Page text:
Wednesday, July 24, 2024
Subscribe Now

Voice Of The Crew - Since 2002

Los Angeles, California

HomeAwardsThe ACEs of Editing Shine at the 60th Annual Eddie Awards

The ACEs of Editing Shine at the 60th Annual Eddie Awards


The 60th Annual ACE Eddie Awards, Feb. 14, recognized the outstanding editing of 2009. Top honors for Best Edited Feature Film, Drama went to The Hurt Locker, edited by Bob Murawski and Chris Innis, while Best Edited Feature Film, Comedy or Musical went to The Hangover editor Debra Neil-Fisher, A.C.E.

The black-tie ceremony was held in the International Ballroom of the Beverly Hilton Hotel with over 1,000 in attendance to celebrate the achievements in the art and craft of editing. The glittering, crystal-embellished stage was a fitting backdrop for the star-studded event. ACE president Randy Roberts, A.C.E. presided over the evening, which was produced by the organization’s executive director, Jenni McCormick. Joel McHale, the star of Talk Soup and NBC’s Community, served as the evening’s master of ceremonies. He quipped to the enthusiastic crowd that, “Without editors, films would be wandering, confusing and hundreds of hours long.”

Rob Reiner received the ACE Golden Eddie Filmmaker of the Year honor presented to him by friend and longtime collaborator Christopher Guest. Although Reiner joked that he usually makes fun of awards, as he did in the film For Your Consideration, he admitted that, “It is very nice to get something like this, particularly from the editors. The most fun part of making a movie is the editing process. It is truly where you can fix things. It is the confessional. It is where you sit in a dark place and go ‘Oh s**t, I shot that!’ But you can make it better.”

Actor, Morgan Freeman, director, Phil Alden Robinson, and producer Mace Neufeld were on hand to present editor Neil Travis, A.C.E. with a Lifetime Career Achievement Award. Robinson revealed “the religion” of the “great practitioners” of film editing, of which Travis is one, “Every cut… is informed by what advances the story, what enhances the performance and what reveals the truth of the moment.”

Robinson concluded, “Neil’s version of heaven is to work on a film that he loves… For a director, heaven is working with Neil Travis.”

Upon receiving his Lifetime Career Achievement Award, 30-year industry veteran, Paul F. LaMastra, A.C.E., was visibly emotional, “I am overwhelmed and nothing I can say can top that… I am just a passing symbol of all of our efforts. My being here is a matter of luck and divine province.” Oscar-winning editor, Michael Kahn, A.C.E., with whom LaMastra had apprenticed, and Emmy-winning producer, Dorothea Petrie praised LaMastra’s dedication to editing and film preservation and presented the award.

Clip reels highlighted the achievements of career honorees and the nominated works. Trophies were handed out in nine categories of film, television and documentaries.

Kevin Nolting was awarded Best Edited Animated Feature Film for his work on Disney/Pixar‘s charming adventure, Up. For the hard-hitting, dolphin hunt exposé, The Cove, Geoffrey Richman took home the Best Edited Documentary Eddie. Grey Gardens, edited by Alan Heim, A.C.E. and Lee Percy, A.C.E., won Best Edited Miniseries or Motion Picture for Television.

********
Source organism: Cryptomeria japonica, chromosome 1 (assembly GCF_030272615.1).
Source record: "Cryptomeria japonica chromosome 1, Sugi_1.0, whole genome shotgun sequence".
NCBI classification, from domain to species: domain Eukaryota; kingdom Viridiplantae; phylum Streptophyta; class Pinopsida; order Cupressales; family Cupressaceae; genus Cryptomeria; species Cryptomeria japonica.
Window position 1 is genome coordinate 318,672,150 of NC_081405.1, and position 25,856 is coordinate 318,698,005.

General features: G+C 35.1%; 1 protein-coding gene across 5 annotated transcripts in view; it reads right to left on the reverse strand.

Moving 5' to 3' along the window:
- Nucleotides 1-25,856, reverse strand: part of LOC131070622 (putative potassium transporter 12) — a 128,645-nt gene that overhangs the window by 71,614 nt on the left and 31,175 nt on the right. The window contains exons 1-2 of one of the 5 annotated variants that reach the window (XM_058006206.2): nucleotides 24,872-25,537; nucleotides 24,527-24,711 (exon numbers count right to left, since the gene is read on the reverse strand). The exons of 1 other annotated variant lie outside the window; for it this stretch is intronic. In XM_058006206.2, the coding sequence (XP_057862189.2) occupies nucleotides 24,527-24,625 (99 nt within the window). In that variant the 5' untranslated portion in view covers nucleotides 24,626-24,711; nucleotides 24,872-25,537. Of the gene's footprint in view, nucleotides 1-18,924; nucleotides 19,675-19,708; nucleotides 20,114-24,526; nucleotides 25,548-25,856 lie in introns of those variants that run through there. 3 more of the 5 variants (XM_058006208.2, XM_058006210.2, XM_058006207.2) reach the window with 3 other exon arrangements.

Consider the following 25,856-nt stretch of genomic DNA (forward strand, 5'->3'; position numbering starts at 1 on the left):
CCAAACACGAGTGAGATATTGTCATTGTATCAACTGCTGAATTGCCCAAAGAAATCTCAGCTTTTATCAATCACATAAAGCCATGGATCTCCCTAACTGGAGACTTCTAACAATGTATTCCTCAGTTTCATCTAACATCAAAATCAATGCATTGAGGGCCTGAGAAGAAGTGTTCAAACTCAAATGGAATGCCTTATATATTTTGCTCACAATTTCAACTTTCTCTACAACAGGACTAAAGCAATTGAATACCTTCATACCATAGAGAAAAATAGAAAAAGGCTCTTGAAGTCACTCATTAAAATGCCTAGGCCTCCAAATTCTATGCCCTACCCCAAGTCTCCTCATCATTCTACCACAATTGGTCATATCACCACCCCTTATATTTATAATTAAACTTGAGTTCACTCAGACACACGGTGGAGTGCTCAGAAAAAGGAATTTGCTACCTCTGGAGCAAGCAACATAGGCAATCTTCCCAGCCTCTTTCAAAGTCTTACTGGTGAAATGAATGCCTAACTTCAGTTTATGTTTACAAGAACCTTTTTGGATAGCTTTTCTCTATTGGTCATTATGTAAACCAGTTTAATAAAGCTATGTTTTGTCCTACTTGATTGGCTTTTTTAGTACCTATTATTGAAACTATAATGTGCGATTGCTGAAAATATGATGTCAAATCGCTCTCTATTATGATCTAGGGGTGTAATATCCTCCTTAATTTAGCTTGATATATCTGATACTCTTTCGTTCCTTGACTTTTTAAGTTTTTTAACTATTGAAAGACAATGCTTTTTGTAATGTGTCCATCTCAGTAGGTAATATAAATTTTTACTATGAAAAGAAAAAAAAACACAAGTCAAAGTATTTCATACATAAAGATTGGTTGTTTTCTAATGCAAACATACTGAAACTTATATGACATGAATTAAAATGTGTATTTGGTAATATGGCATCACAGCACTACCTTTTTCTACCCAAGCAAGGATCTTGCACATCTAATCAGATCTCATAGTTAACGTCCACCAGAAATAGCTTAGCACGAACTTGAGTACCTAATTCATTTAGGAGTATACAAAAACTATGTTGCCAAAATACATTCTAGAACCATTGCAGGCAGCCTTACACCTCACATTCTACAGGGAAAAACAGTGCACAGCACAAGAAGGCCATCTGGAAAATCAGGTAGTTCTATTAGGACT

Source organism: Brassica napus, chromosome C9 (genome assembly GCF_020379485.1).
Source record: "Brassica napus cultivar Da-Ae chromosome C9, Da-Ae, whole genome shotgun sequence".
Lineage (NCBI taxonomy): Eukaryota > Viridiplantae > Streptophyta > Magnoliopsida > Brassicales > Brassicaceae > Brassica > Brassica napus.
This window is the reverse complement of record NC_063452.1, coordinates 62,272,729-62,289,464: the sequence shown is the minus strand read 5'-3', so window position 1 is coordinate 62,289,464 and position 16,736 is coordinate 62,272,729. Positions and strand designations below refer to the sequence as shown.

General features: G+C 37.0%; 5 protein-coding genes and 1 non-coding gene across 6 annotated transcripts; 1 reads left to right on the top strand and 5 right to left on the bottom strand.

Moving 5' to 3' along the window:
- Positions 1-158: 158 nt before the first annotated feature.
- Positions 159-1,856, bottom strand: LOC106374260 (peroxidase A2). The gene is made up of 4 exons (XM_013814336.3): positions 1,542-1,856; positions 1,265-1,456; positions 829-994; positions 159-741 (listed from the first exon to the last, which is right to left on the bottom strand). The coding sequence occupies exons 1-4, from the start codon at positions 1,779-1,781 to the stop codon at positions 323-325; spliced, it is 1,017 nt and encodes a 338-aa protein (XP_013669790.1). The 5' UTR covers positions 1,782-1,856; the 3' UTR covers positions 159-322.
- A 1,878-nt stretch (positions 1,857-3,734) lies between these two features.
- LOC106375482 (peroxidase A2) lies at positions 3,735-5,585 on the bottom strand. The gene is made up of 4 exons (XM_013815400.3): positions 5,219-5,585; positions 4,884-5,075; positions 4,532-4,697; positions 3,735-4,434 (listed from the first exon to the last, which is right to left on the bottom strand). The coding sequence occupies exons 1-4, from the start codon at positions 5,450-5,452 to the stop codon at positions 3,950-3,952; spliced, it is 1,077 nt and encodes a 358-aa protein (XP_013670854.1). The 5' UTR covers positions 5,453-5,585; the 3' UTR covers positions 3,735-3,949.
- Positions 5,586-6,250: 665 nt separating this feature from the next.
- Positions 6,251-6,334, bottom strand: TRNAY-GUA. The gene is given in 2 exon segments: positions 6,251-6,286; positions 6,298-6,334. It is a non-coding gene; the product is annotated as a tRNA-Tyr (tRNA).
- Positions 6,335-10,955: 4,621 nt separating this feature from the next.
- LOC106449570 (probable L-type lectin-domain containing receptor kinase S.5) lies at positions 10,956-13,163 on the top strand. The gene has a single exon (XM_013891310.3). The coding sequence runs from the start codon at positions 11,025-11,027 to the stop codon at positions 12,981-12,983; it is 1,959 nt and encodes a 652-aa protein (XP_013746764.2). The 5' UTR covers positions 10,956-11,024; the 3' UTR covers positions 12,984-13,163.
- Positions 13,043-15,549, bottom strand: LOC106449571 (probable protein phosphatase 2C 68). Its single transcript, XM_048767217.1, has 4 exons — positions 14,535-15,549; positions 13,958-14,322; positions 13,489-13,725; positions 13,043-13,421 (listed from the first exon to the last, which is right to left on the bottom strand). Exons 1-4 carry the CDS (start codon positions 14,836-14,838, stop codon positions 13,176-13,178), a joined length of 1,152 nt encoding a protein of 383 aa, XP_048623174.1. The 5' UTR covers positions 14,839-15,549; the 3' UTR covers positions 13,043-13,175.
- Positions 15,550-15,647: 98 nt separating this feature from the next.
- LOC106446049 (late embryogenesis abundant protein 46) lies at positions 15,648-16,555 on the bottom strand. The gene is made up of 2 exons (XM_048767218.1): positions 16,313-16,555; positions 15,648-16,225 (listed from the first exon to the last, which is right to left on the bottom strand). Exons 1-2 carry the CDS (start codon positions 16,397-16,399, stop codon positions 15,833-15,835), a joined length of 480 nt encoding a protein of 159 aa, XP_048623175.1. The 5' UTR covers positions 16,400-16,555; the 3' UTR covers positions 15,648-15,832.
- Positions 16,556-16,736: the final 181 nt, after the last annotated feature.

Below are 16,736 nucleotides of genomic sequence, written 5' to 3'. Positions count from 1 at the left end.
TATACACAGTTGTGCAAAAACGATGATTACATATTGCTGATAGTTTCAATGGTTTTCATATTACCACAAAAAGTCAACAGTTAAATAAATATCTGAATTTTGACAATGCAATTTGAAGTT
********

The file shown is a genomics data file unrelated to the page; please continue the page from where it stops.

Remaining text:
Television winners included the popular comedy 30 Rock, “Apollo Apollo,” edited by Ken Eluto, A.C.E., for Best Edited Half-Hour Series for Television. The award for Best Edited One-Hour Series for Commercial Television, recognized Lynne Willingham for Breaking Bad, “ABQ.” Dexter, “Remains to be Seen,” edited by Louis Cioffi, received the Eddie for Best Edited One-Hour Series for Non-Commercial Television. The Eddie for Best Edited Reality Series went to Kelly Coskran and Josh Earl for The Deadliest Catch, “Stay Focused or Die.”

Chapman University’s Andrew Hellesen beat out hundreds of competitors from film schools and universities around the country to win the Student Editing Competition. Avid received ACE’s first-ever Technical Excellence Award for their contributions to editing.

Presenters included distinguished industry veterans along with fresh faces paying tribute to the evening’s honorees and nominees including Oscar nominees Lee Daniels and Gabourey Sidibe (Precious), Michelle Rodriguez (Avatar), Bryan Cranston (Breaking Bad), the hilarious Ken Jeong (The Hangover) and many others. Distinguished guests included actor, writer and producer, Carl Reiner, director Katherine Bigelow, and writer Mark Boal (The Hurt Locker).


Venue: The Beverly Hilton

Parking: Discounted parking $15

Open Bar: If you had the extra ticket for the Lantana sponsored VIP cocktail party

Quality of Wine: Good table wine – red and white

Food: Salad, surf and turf, and a yummy trifecta of chocolate and coffee-flavored mini-desserts

Attire: Black tie optional

Show Length: Done by 9:50. Always the tightest pacing of any awards show.

Host: Comedian Joel McHale, the star of “Talk Soup” and NBC’s “Community,

Swag: ACE pen and votive candleholder

High Point: Chatting with Katherine Bigelow and Phil Alden Robinson after the show

Low Point: Having all the clips from nominated shows at the beginning of the show instead of before each award

Best Quote of the Night: M.C. Joel McHale’s assertion,” Without editors, films would be wandering, confusing and hundreds of hours long.”

After-Party: Gathering at Trader Vic’s and sharing the traditional Scorpion

Overall Score: 9.5/10


- Advertisment -


Beastie Boys

EMMY WATCH 2020: The Sound for the Beastie Boys Story Doc

The original experimental punk, hip hop, rap rock, alternative band of best friends Adam “MCA” Yauch, Michael “Mike D” Diamond, and Adam “Ad-Rock” Horovitz, better...